How To Clean Up Your Site’s Faulty Backlinks in 7 Steps

Maxwell Stern
August 3, 2015

According to Carolyn Shelby, director of SEO at Chicago Tribune/435 Digital, SEO is a site’s basic foundation for success. In her analogy stressing the importance of SEO, Shelby asserts, “skipping the basics and spending all your time and money on social and ‘fancy stuff’ is the same as skipping brushing your teeth and showering, but buying white strips and wearing expensive cologne.”

Shelby’s analogy is awesome–but I’m going to add to it. There are both on-site and off-site search engine optimizations; on-site optimizations encompass strategies that exist on the website itself, like using valuable keywords and title tags. Off-site optimizations include strategies outside the website, like backlinking and email marketing. If on-site optimizations are like brushing teeth, off-site optimizations are like flossing. They go hand-in-hand for a good dental hygiene regimen. Just like your dentist reminds you to floss, it’s essential to include off-site optimizations in your SEO for a healthy, successful site.

In this post, I’m going to explain one of the most important aspects of off-site SEO: backlink analysis. Of course, a guide to backlink analysis is a little more complex than teaching someone how to floss. But don’t worry–it’s not hard either. Once you understand how to perform backlink analysis, your site will be clean, healthier, and appealing to users and crawlers alike. (Okay, maybe my extended analogy is a little less suave than Shelby’s, but stay with me.)

What are backlinks?

Backlinks, or inbound links, are created when external sites link back to your website. Backlinks are essential ranking factors especially if they are from trusted, reputable sources. Positive backlinks not only increase your domain’s value in the eyes of the search engine, but they also drive more referral traffic.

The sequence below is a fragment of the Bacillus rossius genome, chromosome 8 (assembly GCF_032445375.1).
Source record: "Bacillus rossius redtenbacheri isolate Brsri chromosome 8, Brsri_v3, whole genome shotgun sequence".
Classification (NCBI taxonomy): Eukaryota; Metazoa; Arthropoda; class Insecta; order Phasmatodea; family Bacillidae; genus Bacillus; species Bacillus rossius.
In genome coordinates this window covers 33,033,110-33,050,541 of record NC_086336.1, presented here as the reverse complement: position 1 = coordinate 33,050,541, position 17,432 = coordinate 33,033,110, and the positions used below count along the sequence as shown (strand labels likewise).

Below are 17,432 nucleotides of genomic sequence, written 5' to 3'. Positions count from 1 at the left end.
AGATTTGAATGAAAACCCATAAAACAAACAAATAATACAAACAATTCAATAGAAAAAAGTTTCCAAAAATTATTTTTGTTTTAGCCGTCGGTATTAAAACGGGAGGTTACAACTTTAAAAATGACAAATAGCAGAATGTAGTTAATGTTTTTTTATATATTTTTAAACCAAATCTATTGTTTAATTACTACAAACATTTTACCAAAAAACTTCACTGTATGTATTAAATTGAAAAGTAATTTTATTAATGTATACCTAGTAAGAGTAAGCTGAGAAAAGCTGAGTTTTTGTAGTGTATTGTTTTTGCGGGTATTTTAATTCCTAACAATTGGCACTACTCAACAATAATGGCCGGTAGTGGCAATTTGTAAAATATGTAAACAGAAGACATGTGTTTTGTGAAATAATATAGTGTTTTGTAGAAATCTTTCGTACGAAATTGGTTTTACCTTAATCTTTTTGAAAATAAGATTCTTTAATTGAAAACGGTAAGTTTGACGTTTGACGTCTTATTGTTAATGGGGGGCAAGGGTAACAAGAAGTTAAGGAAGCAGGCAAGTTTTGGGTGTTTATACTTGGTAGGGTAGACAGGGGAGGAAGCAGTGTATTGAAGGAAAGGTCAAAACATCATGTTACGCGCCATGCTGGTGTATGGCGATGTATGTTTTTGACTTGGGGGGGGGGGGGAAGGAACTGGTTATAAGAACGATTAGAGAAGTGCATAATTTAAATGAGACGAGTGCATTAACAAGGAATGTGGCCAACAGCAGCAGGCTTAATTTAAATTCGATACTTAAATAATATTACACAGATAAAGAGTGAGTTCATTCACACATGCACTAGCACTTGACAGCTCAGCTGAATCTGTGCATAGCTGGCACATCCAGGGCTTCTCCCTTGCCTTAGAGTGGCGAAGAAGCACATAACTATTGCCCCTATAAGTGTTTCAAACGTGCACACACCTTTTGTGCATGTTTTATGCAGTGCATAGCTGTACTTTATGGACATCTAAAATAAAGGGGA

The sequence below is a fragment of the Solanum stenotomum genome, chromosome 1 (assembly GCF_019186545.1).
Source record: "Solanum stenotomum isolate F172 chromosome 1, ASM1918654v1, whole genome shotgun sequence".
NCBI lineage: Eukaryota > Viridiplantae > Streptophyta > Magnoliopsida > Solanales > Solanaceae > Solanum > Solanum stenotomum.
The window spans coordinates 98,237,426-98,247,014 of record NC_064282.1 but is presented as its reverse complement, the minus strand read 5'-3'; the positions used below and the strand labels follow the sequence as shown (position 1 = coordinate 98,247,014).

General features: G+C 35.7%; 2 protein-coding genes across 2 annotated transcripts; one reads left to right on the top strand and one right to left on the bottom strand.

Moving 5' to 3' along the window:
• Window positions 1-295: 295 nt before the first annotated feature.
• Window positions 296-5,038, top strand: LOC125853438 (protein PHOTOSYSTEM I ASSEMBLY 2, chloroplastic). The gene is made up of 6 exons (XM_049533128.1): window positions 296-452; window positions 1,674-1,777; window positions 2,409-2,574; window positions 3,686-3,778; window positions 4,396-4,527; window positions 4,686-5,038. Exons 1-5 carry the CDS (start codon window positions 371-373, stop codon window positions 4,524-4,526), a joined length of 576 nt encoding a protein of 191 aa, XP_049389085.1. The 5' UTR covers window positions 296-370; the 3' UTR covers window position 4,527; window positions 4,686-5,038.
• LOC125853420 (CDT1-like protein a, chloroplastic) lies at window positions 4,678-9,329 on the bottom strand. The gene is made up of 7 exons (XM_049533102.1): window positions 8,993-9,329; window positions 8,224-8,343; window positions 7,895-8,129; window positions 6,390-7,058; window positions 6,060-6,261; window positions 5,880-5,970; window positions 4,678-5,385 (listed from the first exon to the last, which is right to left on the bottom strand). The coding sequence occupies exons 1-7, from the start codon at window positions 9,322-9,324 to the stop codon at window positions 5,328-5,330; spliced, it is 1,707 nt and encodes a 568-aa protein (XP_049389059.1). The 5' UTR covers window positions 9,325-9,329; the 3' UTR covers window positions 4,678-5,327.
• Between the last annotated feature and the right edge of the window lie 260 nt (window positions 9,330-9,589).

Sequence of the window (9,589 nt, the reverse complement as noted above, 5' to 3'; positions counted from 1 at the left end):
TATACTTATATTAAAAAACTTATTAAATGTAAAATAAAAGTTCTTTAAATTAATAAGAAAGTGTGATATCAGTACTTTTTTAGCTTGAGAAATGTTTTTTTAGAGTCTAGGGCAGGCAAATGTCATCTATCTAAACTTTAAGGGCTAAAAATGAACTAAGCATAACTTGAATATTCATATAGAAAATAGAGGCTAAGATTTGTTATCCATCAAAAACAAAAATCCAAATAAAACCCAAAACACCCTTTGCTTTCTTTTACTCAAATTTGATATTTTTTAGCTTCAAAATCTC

Negative backlinks are created when spammy, low quality, or irrelevant external sites link back to your website. These types of faulty backlinks occur when a website that is just set up for manipulative SEO adds your websites to its link network. Another example of bad backlinking is when spambots link your website in comment sections of external websites. You definitely don’t want negative backlinks; they’re sort of the cavities of the SEO world.

Below you’ll find a quick guide to help you clean up faulty backlinks on your site. (I was going to make another flossing analogy/joke here, but I refrained. You’re welcome.)

Checking for bad backlinks with Moz Open Site Explorer

One of my favorite tools for analyzing backlinks is Moz Open Site Explorer. This tool allows you to research and compare backlinks with competitors for intelligent targeted link building. (Note: Moz Open Site Explorer isn’t a free tool, but it’s so worth it. Check out pricing options here.)

Step 1. Log into Open Site Explorer and input your web address.

Step 2. Pull Inbound Links Report (select external only) and choose Request CSV.


Step 3. Filter by URL, Title, & Domain/Page Authority in Excel.

Links with high Domain Authority and high Page Authority are more likely to be positive.

Conversely, links with low Domain Authority and low Page Authority are more likely to be negative.  Of course, it’s in best practice to manually check the link to confirm that it is, in fact, spammy.

Step 4: Highlight the spammy backlinks for removal.


Getting rid of faulty backlinks with Google WebMasterTools Disavow Tool

Once you have identified your spammy backlinks, you will create a text file to be submitted to Google’s Disavow Tool. This text file communicates the backlinks that need to be removed, or disavowed.

Step 5: Create a .txt file for faulty backlinks, add faulty backlink domains, and save file.

Step 6: Log into your Google WebmasterTools account or Gmail. Go to the disavow links tool page. Assuming you have your website linked to Google WebmasterTools, select your site’s account and click Disavow Links.

Step 7:  You will see a pop-up window with Disavow links message and the option of uploading the txt file. Click on “Choose the file” and upload “ links.txt” file.

If the .txt file is successfully uploaded, you will see the message similar to this:

“Results for the submission on March 24, 2015 7:54:14 PM UTC+4 You successfully uploaded a disavow links file (list of links to links.txt) containing 11860 domains and 0 URLs.”

Ta-da! You now know how to successfully remove faulty backlinks from your site and uphold your site’s overall health. It’s arguably more steps than flossing, but just as important. (Well, don’t tell that to your dentist. You should definitely do both.)

Do you have other tips for removing negative backlinks? Are you a fan of extended analogies? Comment in the section below, email us at, or tweet at us @perfect_search!

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